The reason why South Africa’s property market is suffering is simple

 ·7 Dec 2016
House cost buying home

The softening labour market in South Africa is stoking affordability concerns in the residential property market.

According to Siphamandla Mkhwanazi, economist at Standard Bank, 2016 is set to become the worst-performing year for residential property since at least 2012.

Standard Bank House Price Index slowed to 6.3% year-on-year in November, from a slightly upwardly revised 6.9% year-on-year in October.

YTD house prices per square metre are up only 5%, compared with 14% in 2015. The HPI has underperformed by 3% versus 2012, 19% versus 2013 and 9% versus 2014 and 2015 respectively, the bank said.

“Growth in house prices has been moderating for the past five months on tougher economic conditions and reduced consumer and business confidence as political uncertainty has increased,” said Mkhwanazi.

The labour market softened further in Q3; unemployment rose to a historical high of 27.1%.

Salaries and wages are a primary source of income for 63% of SA households, highlighting the importance of a healthy labour market and the lack of income diversification.

Low-emerging middle income households (R89,001 and R202,500 p.a.), through to realised-middle income households (R412,001 and R707,000 p.a.) are the most affected by labour market turbulence, said Standard Bank, as they have an even higher dependence on salaries as a primary source of income – 84% to 89% of their income is sourced from salaries.

Read: Crucial court ruling gives SA banks greater freedom on home loans

“Affordability is expected to continue impacting adversely on the demand for and supply of mortgages, and ultimately on property prices,” said Mkhwanazi.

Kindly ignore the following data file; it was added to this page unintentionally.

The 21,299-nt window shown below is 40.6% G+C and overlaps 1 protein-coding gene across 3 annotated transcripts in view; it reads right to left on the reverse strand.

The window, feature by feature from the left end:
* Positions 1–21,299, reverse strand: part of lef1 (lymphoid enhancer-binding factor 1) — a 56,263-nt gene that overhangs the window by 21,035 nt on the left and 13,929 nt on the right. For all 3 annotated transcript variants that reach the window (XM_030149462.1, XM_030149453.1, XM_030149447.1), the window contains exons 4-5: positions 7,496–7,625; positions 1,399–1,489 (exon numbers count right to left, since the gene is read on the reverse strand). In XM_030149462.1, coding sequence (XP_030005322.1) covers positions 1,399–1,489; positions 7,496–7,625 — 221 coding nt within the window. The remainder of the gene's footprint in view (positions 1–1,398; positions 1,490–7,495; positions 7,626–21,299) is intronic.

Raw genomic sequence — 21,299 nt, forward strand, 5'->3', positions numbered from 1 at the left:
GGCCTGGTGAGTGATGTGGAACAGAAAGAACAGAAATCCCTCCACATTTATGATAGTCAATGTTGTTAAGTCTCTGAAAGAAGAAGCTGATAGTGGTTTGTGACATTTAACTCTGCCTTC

“Although improved moderately from Q2, the MMI/BMR Consumer Financial Vulnerability Index (CFVI) for Q3:16 shows that consumers spending more than what they earn, coupled with too much existing debt and poor financial planning, are the main reasons for consumer financial vulnerability levels,” the economist said.

Within household credit, mortgage advances – 60% of total – slowed for the fourth consecutive month to 3.4% year-on-year.

Standard Bank noted that the weighted median price per square metre rose slightly, by 0.3% month-on-month to R4,400, from R4,385 in October, Standard Bank said. The per square metre prices seem to have recovered the losses suffered in August 2016 after the local government elections when prices dropped from R4,360 in July to R4,170 in August, or -4.3% m/m.

The median price of a freestanding house applied for and approved by Standard Bank was R1,000,000 in November, up from R950,000 in October 2016.

The median price of a flat/townhouse was R799,900, down slightly from R800,000 in October, while the weighted median price of the two was R910,095, up from R904,750, in October, or 0.6% month-on-month.

“We believe that purchasing activity will continue to point to subdued demand due to rising political uncertainty, slowing growth of disposable income, a tightening labour market, and tight financial conditions,” said Mkhwanazi.

“We expect consumers to remain under pressure into 2017, with household expenditure only recovering in Q3:17 once the SARB starts cutting interest rates. Commensurately, we remain bearish on property prices for the remainder of 2016 and into 2017.”

Read: The average house price vs household income in South Africa’s provinces

Show comments
Subscribe to our daily newsletter